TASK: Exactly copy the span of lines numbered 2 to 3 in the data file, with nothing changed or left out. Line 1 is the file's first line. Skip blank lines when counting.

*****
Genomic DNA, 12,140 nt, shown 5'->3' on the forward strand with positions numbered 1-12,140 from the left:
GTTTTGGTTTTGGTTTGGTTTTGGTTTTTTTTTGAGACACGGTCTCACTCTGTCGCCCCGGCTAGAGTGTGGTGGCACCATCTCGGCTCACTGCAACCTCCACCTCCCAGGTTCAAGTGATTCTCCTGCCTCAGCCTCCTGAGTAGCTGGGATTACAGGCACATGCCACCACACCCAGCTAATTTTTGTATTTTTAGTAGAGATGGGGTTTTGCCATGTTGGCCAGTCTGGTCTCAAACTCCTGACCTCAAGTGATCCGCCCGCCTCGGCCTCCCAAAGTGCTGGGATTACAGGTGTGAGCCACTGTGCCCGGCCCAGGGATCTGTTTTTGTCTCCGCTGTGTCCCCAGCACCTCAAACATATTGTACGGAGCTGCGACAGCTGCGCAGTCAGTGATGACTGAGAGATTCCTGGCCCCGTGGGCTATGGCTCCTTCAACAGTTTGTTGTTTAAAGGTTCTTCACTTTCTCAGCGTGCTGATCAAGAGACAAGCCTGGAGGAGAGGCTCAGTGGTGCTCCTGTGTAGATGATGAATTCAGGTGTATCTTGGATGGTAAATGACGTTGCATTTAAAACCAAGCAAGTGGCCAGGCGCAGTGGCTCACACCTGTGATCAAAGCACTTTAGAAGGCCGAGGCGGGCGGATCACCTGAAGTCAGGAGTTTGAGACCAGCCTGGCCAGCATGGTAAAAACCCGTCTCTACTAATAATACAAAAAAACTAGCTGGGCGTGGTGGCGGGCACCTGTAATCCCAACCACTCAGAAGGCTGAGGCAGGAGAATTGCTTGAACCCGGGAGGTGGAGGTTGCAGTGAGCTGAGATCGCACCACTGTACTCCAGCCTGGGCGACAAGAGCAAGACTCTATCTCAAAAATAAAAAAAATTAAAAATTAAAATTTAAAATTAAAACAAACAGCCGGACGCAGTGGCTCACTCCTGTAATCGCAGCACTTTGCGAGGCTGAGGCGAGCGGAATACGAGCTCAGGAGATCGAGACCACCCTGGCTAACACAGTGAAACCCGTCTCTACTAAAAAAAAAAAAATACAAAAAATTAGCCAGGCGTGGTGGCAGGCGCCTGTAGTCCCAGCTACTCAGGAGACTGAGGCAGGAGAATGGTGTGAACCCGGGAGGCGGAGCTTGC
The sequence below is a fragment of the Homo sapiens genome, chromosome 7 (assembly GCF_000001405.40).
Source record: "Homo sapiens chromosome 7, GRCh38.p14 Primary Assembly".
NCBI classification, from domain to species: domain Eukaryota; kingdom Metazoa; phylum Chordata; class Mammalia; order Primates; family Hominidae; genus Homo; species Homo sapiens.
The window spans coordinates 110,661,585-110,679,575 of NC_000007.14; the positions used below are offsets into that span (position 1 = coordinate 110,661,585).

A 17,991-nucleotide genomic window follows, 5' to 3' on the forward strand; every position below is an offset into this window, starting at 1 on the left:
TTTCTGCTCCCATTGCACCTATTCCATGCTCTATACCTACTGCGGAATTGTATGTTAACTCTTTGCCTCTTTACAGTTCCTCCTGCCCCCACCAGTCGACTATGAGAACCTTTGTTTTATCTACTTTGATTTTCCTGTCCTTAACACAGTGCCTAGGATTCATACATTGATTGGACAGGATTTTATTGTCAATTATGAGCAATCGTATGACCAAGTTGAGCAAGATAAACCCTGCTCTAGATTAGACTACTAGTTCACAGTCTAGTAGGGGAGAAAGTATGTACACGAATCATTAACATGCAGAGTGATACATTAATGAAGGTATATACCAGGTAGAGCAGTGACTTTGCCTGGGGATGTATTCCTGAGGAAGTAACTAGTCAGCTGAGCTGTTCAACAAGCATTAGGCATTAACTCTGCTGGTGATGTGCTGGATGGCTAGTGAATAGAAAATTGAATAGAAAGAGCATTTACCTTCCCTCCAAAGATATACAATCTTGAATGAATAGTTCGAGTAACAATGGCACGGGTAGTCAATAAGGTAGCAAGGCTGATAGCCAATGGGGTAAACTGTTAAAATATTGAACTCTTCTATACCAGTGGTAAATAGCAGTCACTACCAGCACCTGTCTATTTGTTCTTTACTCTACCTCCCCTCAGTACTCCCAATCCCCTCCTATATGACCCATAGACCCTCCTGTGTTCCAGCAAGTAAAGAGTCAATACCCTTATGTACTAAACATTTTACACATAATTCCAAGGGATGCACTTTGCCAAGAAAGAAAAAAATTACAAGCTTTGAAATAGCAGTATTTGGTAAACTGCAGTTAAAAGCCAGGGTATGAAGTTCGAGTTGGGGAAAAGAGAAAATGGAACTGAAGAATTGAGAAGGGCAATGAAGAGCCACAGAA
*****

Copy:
GTTTTGGTTTTGGTTTGGTTTTGGTTTTTTTTTGAGACACGGTCTCACTCTGTCGCCCCGGCTAGAGTGTGGTGGCACCATCTCGGCTCACTGCAACCTCCACCTCCCAGGTTCAAGTGATTCTCCTGCCTCAGCCTCCTGAGTAGCTGGGATTACAGGCACATGCCACCACACCCAGCTAATTTTTGTATTTTTAGTAGAGATGGGGTTTTGCCATGTTGGCCAGTCTGGTCTCAAACTCCTGACCTCAAGTGATCCGCCCGCCTCGGCCTCCCAAAGTGCTGGGATTACAGGTGTGAGCCACTGTGCCCGGCCCAGGGATCTGTTTTTGTCTCCGCTGTGTCCCCAGCACCTCAAACATATTGTACGGAGCTGCGACAGCTGCGCAGTCAGTGATGACTGAGAGATTCCTGGCCCCGTGGGCTATGGCTCCTTCAACAGTTTGTTGTTTAAAGGTTCTTCACTTTCTCAGCGTGCTGATCAAGAGACAAGCCTGGAGGAGAGGCTCAGTGGTGCTCCTGTGTAGATGATGAATTCAGGTGTATCTTGGATGGTAAATGACGTTGCATTTAAAACCAAGCAAGTGGCCAGGCGCAGTGGCTCACACCTGTGATCAAAGCACTTTAGAAGGCCGAGGCGGGCGGATCACCTGAAGTCAGGAGTTTGAGACCAGCCTGGCCAGCATGGTAAAAACCCGTCTCTACTAATAATACAAAAAAACTAGCTGGGCGTGGTGGCGGGCACCTGTAATCCCAACCACTCAGAAGGCTGAGGCAGGAGAATTGCTTGAACCCGGGAGGTGGAGGTTGCAGTGAGCTGAGATCGCACCACTGTACTCCAGCCTGGGCGACAAGAGCAAGACTCTATCTCAAAAATAAAAAAAATTAAAAATTAAAATTTAAAATTAAAACAAACAGCCGGACGCAGTGGCTCACTCCTGTAATCGCAGCACTTTGCGAGGCTGAGGCGAGCGGAATACGAGCTCAGGAGATCGAGACCACCCTGGCTAACACAGTGAAACCCGTCTCTACTAAAAAAAAAAAAATACAAAAAATTAGCCAGGCGTGGTGGCAGGCGCCTGTAGTCCCAGCTACTCAGGAGACTGAGGCAGGAGAATGGTGTGAACCCGGGAGGCGGAGCTTGC
The sequence below is a fragment of the Homo sapiens genome, chromosome 7 (assembly GCF_000001405.40).